Monday, March 24, 2014

Normal Lens Macro

I may have posted something about this in the past, but I'm too lazy to find out, so forgive me if I am being redundant.

Lots of people take macro photos these days. Hop on over to and you'll see what I'm talking about. Most of the examples on that site are amazingly sharp and bright and colorful. That is because they are taken with digital SLRs equipped with a 'macro' lens of some sort and then the photo is cropped down even closer. This can be done because of the high pixel count of the newest sensors as well as the sharpening algorithms used by modern editing software. Now I don't have a macro lens, so I have to make due if I want to get close. Most of my lenses have a minimum focusing distance of about 2ft, so I have to do something different to get up close to my subject. This is a technique that I learned a long time ago, so it must have been out of Popular Photography or Photographic magazine. Yes, I was taking photos well before the advent of the world wide web. What I do is to take my normal prime lens off of my SLR. In this case it is a Nikkor 50mm 1:1.4 lens on my Nikkormat FTn. Then I flip the lens around so that the mount is facing outward and I hold the outer part up to the camera, pressed against the front. Got it? I'm just holding the lens backward against the front of the camera. There are 'adapters' that will convert your lens mount to a male screw mount so that you can use the filter threads to actually hold the lens in place, but I have never really found I need something so elaborate. Make sure the lens is stopped down a bit and focused at the minimum distance. Then you are going to have to move closer and farther from the subject until the focus is just right. The more you stop down, the more will be in focus (normal depth of field principles apply), but things are going to get really really dim in the finder window, so f/8 is probably about as small as you want to get with the aperture. I think I was more like f/2 for these photos. That makes for some shallow DOF, but I like the effect.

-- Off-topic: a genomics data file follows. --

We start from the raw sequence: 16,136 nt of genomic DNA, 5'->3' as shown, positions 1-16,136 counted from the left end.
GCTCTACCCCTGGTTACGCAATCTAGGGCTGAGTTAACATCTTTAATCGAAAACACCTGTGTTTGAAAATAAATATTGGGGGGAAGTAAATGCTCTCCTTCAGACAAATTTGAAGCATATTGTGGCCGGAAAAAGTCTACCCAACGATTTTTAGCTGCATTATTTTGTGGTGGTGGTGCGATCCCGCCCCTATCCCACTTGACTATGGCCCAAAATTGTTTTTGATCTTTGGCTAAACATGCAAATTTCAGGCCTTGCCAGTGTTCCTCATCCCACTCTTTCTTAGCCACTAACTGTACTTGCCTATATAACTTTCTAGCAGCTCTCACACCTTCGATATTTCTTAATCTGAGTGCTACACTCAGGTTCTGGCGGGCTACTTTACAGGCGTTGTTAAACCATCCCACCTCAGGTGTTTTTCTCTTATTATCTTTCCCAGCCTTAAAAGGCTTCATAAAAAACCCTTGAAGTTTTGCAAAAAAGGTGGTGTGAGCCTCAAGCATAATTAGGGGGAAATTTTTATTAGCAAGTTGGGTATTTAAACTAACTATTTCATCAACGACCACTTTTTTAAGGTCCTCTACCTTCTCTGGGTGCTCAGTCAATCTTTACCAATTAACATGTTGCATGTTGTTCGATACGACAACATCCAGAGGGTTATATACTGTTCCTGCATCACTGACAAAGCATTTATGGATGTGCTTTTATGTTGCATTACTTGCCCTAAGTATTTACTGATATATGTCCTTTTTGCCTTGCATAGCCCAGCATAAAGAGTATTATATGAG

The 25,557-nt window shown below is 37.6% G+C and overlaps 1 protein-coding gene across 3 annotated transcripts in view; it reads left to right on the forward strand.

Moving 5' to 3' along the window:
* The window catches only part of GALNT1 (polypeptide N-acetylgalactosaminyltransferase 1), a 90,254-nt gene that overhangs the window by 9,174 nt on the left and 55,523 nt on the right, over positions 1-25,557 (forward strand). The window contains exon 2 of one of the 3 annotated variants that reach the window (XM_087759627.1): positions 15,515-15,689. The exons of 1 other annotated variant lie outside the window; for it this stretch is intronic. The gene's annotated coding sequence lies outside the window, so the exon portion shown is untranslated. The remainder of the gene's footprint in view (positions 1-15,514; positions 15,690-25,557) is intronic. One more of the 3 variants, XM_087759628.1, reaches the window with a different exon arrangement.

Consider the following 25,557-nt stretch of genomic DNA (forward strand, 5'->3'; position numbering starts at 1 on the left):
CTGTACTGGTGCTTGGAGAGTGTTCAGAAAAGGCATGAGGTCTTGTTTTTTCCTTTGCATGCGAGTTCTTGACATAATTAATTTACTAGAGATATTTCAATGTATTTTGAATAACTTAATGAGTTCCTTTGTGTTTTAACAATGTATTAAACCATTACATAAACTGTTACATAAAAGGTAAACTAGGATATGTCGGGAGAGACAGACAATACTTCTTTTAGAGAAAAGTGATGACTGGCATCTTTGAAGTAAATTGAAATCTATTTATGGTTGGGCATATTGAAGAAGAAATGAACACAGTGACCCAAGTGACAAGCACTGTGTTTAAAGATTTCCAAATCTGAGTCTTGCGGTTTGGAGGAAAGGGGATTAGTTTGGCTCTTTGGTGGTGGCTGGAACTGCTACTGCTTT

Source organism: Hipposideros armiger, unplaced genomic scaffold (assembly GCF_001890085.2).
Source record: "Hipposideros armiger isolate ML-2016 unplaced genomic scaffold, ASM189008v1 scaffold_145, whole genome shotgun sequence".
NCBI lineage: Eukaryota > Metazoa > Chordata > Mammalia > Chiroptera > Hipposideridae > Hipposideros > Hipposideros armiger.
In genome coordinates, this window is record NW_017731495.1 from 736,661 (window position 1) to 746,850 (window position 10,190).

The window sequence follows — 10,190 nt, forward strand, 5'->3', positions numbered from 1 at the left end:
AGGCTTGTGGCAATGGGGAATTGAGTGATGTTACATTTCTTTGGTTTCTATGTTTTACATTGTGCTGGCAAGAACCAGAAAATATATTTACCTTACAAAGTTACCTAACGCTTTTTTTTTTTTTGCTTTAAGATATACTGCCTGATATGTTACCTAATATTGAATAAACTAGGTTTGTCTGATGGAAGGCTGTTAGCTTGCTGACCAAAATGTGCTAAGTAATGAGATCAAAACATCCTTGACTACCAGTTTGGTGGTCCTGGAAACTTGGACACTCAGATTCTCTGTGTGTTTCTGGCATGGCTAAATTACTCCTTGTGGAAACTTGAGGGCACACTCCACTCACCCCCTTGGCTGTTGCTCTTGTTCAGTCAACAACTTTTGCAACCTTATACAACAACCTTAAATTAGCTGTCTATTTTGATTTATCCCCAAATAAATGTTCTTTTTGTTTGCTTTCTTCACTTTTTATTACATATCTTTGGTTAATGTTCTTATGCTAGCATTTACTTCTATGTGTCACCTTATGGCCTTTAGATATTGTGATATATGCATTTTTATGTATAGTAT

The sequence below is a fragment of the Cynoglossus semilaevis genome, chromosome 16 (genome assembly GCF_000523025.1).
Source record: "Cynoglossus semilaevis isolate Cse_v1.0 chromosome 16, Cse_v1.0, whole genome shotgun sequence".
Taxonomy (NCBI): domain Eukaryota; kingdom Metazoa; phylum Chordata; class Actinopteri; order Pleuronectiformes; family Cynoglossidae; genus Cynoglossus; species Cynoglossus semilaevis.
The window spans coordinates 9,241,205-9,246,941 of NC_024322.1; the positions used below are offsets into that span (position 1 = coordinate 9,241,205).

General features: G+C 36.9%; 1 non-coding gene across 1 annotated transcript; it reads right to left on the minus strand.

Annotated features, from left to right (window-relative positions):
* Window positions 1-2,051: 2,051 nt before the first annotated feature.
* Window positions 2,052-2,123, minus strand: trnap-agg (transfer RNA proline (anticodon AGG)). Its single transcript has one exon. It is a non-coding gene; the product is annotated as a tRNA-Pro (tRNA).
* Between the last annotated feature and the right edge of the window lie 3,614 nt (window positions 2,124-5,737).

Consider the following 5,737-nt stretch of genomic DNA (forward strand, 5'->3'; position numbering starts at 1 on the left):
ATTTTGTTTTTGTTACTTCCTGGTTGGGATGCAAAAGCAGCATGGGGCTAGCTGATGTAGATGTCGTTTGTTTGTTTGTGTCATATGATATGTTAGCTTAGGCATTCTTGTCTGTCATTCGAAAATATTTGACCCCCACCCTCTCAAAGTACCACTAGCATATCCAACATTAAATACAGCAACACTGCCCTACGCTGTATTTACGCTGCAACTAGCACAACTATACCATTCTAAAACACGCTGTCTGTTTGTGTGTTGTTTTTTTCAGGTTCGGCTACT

The film was some Ilford FP4 that had been rebranded as generic "Professional Film". It had expired back in 1981, so I shot it at iso 25. Development was in my old stand-by Adonal (Rodinal) diluted 1:100, developed for 70min with 10sec agitation initially and at 35min. What you see is pretty much how it came out of the Epson V600 scanner. I did a little dusting in PhotoShop. So what are you waiting for? Get that normal lens off of your SLR and take some great macro shots of your own! Jasmine I

Jasmine II